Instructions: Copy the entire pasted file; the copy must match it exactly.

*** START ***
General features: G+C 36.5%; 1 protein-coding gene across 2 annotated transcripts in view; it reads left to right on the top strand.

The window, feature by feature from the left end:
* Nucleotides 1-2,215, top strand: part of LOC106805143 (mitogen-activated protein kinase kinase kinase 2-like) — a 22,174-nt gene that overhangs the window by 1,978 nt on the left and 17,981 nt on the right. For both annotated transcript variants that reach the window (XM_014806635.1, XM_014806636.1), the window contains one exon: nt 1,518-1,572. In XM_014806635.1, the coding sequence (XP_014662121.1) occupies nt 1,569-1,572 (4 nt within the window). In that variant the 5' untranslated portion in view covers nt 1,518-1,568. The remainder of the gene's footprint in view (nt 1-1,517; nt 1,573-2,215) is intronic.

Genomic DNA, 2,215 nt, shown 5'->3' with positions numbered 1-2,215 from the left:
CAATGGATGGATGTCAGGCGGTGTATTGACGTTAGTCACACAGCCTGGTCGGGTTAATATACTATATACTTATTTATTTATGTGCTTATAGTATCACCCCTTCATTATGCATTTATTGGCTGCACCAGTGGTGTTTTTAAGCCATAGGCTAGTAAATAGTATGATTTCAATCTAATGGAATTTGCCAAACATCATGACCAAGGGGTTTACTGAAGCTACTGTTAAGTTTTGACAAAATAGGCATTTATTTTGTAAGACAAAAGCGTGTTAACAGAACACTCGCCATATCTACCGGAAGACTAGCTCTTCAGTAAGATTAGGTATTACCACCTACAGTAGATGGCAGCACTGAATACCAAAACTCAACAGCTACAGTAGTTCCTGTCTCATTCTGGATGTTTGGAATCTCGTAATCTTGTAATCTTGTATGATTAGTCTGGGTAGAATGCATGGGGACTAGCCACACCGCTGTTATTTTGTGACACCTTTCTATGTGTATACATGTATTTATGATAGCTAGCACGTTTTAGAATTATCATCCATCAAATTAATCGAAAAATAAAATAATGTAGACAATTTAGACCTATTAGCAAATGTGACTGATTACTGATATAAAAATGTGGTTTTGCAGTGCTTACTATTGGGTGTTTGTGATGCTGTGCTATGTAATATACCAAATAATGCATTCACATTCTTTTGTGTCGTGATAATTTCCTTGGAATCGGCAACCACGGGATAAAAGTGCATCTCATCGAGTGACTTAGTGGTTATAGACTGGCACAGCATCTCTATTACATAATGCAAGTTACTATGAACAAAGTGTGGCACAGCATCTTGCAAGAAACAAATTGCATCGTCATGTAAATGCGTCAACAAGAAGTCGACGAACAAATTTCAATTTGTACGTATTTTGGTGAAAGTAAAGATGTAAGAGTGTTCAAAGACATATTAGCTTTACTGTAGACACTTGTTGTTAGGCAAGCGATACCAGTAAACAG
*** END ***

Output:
General features: G+C 36.5%; 1 protein-coding gene across 2 annotated transcripts in view; it reads left to right on the top strand.

The window, feature by feature from the left end:
* Nucleotides 1-2,215, top strand: part of LOC106805143 (mitogen-activated protein kinase kinase kinase 2-like) — a 22,174-nt gene that overhangs the window by 1,978 nt on the left and 17,981 nt on the right. For both annotated transcript variants that reach the window (XM_014806635.1, XM_014806636.1), the window contains one exon: nt 1,518-1,572. In XM_014806635.1, the coding sequence (XP_014662121.1) occupies nt 1,569-1,572 (4 nt within the window). In that variant the 5' untranslated portion in view covers nt 1,518-1,568. The remainder of the gene's footprint in view (nt 1-1,517; nt 1,573-2,215) is intronic.

Genomic DNA, 2,215 nt, shown 5'->3' with positions numbered 1-2,215 from the left:
CAATGGATGGATGTCAGGCGGTGTATTGACGTTAGTCACACAGCCTGGTCGGGTTAATATACTATATACTTATTTATTTATGTGCTTATAGTATCACCCCTTCATTATGCATTTATTGGCTGCACCAGTGGTGTTTTTAAGCCATAGGCTAGTAAATAGTATGATTTCAATCTAATGGAATTTGCCAAACATCATGACCAAGGGGTTTACTGAAGCTACTGTTAAGTTTTGACAAAATAGGCATTTATTTTGTAAGACAAAAGCGTGTTAACAGAACACTCGCCATATCTACCGGAAGACTAGCTCTTCAGTAAGATTAGGTATTACCACCTACAGTAGATGGCAGCACTGAATACCAAAACTCAACAGCTACAGTAGTTCCTGTCTCATTCTGGATGTTTGGAATCTCGTAATCTTGTAATCTTGTATGATTAGTCTGGGTAGAATGCATGGGGACTAGCCACACCGCTGTTATTTTGTGACACCTTTCTATGTGTATACATGTATTTATGATAGCTAGCACGTTTTAGAATTATCATCCATCAAATTAATCGAAAAATAAAATAATGTAGACAATTTAGACCTATTAGCAAATGTGACTGATTACTGATATAAAAATGTGGTTTTGCAGTGCTTACTATTGGGTGTTTGTGATGCTGTGCTATGTAATATACCAAATAATGCATTCACATTCTTTTGTGTCGTGATAATTTCCTTGGAATCGGCAACCACGGGATAAAAGTGCATCTCATCGAGTGACTTAGTGGTTATAGACTGGCACAGCATCTCTATTACATAATGCAAGTTACTATGAACAAAGTGTGGCACAGCATCTTGCAAGAAACAAATTGCATCGTCATGTAAATGCGTCAACAAGAAGTCGACGAACAAATTTCAATTTGTACGTATTTTGGTGAAAGTAAAGATGTAAGAGTGTTCAAAGACATATTAGCTTTACTGTAGACACTTGTTGTTAGGCAAGCGATACCAGTAAACAG